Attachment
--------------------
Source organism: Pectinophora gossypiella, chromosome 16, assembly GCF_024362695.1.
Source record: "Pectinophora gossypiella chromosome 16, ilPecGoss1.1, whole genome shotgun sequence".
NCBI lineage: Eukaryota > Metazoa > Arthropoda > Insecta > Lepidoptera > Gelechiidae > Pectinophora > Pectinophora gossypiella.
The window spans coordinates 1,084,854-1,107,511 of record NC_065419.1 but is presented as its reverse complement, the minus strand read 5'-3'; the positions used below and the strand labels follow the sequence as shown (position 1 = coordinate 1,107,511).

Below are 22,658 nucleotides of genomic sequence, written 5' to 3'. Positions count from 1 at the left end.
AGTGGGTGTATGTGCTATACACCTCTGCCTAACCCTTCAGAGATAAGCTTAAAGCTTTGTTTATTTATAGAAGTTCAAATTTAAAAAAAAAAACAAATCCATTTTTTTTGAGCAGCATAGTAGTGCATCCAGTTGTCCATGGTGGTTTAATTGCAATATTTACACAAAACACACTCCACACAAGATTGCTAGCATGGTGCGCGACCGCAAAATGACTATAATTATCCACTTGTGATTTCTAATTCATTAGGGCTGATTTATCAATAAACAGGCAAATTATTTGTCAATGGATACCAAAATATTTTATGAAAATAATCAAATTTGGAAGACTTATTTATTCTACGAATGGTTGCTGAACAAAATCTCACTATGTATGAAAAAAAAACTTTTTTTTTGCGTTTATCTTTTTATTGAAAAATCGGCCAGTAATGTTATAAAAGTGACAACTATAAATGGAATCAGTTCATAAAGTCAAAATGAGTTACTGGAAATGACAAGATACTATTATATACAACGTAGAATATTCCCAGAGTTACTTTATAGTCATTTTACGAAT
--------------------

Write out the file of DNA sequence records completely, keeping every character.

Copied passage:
Source organism: Pectinophora gossypiella, chromosome 16, assembly GCF_024362695.1.
Source record: "Pectinophora gossypiella chromosome 16, ilPecGoss1.1, whole genome shotgun sequence".
NCBI lineage: Eukaryota > Metazoa > Arthropoda > Insecta > Lepidoptera > Gelechiidae > Pectinophora > Pectinophora gossypiella.
The window spans coordinates 1,084,854-1,107,511 of record NC_065419.1 but is presented as its reverse complement, the minus strand read 5'-3'; the positions used below and the strand labels follow the sequence as shown (position 1 = coordinate 1,107,511).

Below are 22,658 nucleotides of genomic sequence, written 5' to 3'. Positions count from 1 at the left end.
AGTGGGTGTATGTGCTATACACCTCTGCCTAACCCTTCAGAGATAAGCTTAAAGCTTTGTTTATTTATAGAAGTTCAAATTTAAAAAAAAAAACAAATCCATTTTTTTTGAGCAGCATAGTAGTGCATCCAGTTGTCCATGGTGGTTTAATTGCAATATTTACACAAAACACACTCCACACAAGATTGCTAGCATGGTGCGCGACCGCAAAATGACTATAATTATCCACTTGTGATTTCTAATTCATTAGGGCTGATTTATCAATAAACAGGCAAATTATTTGTCAATGGATACCAAAATATTTTATGAAAATAATCAAATTTGGAAGACTTATTTATTCTACGAATGGTTGCTGAACAAAATCTCACTATGTATGAAAAAAAAACTTTTTTTTTGCGTTTATCTTTTTATTGAAAAATCGGCCAGTAATGTTATAAAAGTGACAACTATAAATGGAATCAGTTCATAAAGTCAAAATGAGTTACTGGAAATGACAAGATACTATTATATACAACGTAGAATATTCCCAGAGTTACTTTATAGTCATTTTACGAAT